Kids and the Flu

October 3, 2018

Most parents would agree: When your child is heartbroken or ill, you want nothing more than to take away their pain. What’s worse than seeing your kid suffer with vomiting, chills, and fever for days on end? You wish you could steal that flu away from them!

Sadly, there is no magic cure or perfect pill. But there are some special considerations for the influenza virus in kids, and our expert Marc S. Itskowitz, MD, physician in internal medicine for Allegheny Health Network, explains more about this serious illness that commonly strikes families this time of year.

Flu review

The influenza virus causes fevers, body aches, headache, sore throat, and other troublesome symptoms. It comes on suddenly, severely, and quite commonly in the fall and winter months. For children having a severe case, a trip to the hospital may be needed. The Centers for Disease Control estimates that since 2010, flu-related hospitalizations in the U.S. among children younger than 5 ranged from 7,000 to 26,000.1

So why is this virus such a big problem for kids? Well, let’s face it: they might not be the most hygienic creatures on the planet! The flu virus is very contagious, often passed through sneezing or coughing. Children aren’t always the best at covering their mouths and noses or sneezing into their shirtsleeves. They also can be careless with used tissues, and rush through hand-washing. Kids are notorious for sharing cups and snacks, and also frequently touch their mouths, noses, and eyes with germ-covered fingers.

If you think about all the spots in school germs reside—water fountains, pencils, tablets, chairs, and doorknobs, to name a few—you’ll see plenty of opportunities for flu transmission. This time of year especially, stock up on disinfecting wipes and hand sanitizer, explaining to your kids the importance of good hygiene. Talk to school administrators or teachers about how they manage the influx of germs during the colder months.

Must-know myths

According to Dr. Itskowitz, the most common myth surrounding the flu is that a child can actually get the flu from the vaccine. This is false! It’s an inactivated vaccine that cannot cause the illness in children or adults. The most important and preventive measure parents can take to keep their children healthy is scheduling that flu shot. It’s recommended for all individuals over 6 months of age, so set a good example and get yours, too. During the 2016-17 flu season, vaccination averted an estimated 5.29 million illnesses, 2.64 million medical visits, and 84,700 influenza-associated hospitalizations, according to the CDC.2

While pediatricians often schedule flu shot clinics for young children, pharmacies offer them for walk-in patients usually starting in September. There’s no reason to wait, but getting one late is better than not getting one at all.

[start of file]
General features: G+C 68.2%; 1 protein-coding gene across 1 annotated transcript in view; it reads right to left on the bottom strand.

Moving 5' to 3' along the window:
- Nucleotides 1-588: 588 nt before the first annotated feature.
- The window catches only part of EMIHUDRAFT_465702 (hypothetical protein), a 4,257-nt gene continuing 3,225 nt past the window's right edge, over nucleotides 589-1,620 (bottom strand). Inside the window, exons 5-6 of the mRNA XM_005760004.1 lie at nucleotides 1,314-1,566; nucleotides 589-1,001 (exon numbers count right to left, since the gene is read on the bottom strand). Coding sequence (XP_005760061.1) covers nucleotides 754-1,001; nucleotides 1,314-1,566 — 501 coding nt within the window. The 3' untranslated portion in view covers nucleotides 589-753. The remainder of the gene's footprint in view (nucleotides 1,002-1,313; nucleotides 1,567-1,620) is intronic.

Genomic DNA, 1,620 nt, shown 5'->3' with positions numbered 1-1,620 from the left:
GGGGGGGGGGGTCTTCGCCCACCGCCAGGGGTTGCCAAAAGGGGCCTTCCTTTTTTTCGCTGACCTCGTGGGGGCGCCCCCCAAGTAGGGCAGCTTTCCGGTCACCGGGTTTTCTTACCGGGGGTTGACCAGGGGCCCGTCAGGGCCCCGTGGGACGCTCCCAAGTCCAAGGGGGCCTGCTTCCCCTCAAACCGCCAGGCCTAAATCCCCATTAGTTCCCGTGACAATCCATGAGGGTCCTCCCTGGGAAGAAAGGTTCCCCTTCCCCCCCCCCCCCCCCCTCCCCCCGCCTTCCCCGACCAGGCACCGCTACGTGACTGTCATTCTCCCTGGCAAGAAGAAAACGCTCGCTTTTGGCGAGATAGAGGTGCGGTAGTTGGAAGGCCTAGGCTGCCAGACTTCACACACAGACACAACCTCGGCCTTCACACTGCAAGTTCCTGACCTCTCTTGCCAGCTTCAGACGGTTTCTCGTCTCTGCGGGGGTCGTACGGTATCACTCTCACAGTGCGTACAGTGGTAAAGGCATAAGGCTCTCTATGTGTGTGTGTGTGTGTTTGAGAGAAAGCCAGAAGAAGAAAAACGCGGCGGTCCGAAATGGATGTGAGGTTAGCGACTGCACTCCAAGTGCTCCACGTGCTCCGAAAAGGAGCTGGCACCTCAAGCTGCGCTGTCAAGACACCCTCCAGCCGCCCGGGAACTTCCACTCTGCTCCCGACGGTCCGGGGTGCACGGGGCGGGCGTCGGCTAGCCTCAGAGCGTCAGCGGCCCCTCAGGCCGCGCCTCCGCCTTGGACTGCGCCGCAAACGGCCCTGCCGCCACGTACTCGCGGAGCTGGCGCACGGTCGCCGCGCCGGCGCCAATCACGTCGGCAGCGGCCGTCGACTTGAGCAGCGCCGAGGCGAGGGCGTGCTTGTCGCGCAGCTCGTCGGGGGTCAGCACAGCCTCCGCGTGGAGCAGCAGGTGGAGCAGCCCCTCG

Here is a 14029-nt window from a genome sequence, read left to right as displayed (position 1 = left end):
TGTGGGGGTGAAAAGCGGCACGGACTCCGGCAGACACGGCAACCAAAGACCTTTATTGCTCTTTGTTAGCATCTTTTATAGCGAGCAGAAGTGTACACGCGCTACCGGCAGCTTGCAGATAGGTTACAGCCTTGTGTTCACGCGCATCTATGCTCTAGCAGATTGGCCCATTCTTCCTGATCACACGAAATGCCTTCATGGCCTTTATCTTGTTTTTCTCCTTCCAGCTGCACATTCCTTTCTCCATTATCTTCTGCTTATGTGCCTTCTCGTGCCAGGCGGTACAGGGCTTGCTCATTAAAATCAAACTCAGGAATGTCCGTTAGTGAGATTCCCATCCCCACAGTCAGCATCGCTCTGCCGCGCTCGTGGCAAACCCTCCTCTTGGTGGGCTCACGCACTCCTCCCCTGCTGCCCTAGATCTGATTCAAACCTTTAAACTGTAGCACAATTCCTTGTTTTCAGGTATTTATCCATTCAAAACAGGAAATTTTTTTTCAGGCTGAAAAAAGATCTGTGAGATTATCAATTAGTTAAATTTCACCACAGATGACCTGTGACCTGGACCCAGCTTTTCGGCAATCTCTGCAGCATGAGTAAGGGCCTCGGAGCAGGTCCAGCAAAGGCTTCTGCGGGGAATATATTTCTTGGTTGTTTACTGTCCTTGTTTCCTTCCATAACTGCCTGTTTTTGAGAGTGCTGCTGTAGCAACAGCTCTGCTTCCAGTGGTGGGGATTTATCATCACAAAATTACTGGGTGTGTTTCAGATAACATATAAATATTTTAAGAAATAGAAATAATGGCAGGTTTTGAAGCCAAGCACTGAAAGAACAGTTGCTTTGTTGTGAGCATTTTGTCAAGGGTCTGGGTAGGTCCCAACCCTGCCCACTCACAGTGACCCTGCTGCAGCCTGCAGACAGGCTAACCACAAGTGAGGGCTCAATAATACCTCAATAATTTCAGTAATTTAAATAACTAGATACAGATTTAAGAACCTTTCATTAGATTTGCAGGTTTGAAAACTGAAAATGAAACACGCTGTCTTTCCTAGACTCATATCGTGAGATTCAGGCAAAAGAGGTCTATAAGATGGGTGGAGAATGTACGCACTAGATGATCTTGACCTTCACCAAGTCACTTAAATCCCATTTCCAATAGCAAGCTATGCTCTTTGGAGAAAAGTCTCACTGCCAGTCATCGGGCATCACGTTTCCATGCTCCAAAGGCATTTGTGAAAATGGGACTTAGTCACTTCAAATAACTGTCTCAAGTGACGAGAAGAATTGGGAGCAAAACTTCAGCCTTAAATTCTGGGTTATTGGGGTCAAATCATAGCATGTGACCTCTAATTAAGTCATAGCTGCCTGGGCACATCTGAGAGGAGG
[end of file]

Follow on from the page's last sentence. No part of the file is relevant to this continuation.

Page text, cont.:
Another myth, says Dr. Itskowitz, is that the flu is like an upper respiratory infection or “common cold.” While they’re both respiratory illnesses, they are caused by different viruses. Flu’s intense symptoms—including fever and aches—are often moderate to severe, meaning your child will not be able to attend school or even function well for at least a few days. Cold symptoms are typically milder and do not result in any serious health problems. Runny or stuffy nose is often the prominent cold symptom.

The most important tip for families to stay healthy is to vaccinate everyone against the flu virus and to practice good hand hygiene. For your child’s immune system to work well, prioritize good nutrition and plenty of sleep each night.

Caretaking and complications

Your child likely has the flu if she has fast onset of fever, headache, muscle aches, sore throat, and fatigue this time of year. Kids under age 5—especially those under 2—are at high risk of complications. Many of these patients, especially toddlers who can’t verbalize their symptoms, may cry, whine, and fuss. Young children can also develop higher fevers (103 to 105 degrees F), seizures, and have more belly disturbances like nausea, vomiting, diarrhea, and poor appetite, Dr. Itskowitz explains.

Complications in this group can include pneumonia, breathing problems, dehydration, and sinus or ear infections. While rare, the flu in kids can lead to death. So stay on top of hydrating your child, monitoring demeanor and general condition, and keeping her comfortable for bed rest.

Give acetaminophen or ibuprofen to lessen both fever and body aches. A pediatrician may prescribe cough medicine for symptom relief, or antiviral medication, which can shorten the length of the illness if given within two days of the symptoms’ start. Remember that antibiotics only treat bacterial infections and will have no effect on the flu virus.

While you can’t cure your child’s viral sickness, you can help prevent or ease flu symptoms. Talk to a Teladoc physician 24 hours a day about your child’s condition and specific symptoms. If medically necessary, our doctors can send a prescription to your nearest pharmacy. Log in to your account to update your family’s medical profile for future care, or to request a visit for your child today. Your family will be back in good health soon enough.

References

1https://www.cdc.gov/flu/protect/children.htm
2https://www.nbcnews.com/health/health-news/child-flu-deaths-hits-record-high-2017-2018-n881381

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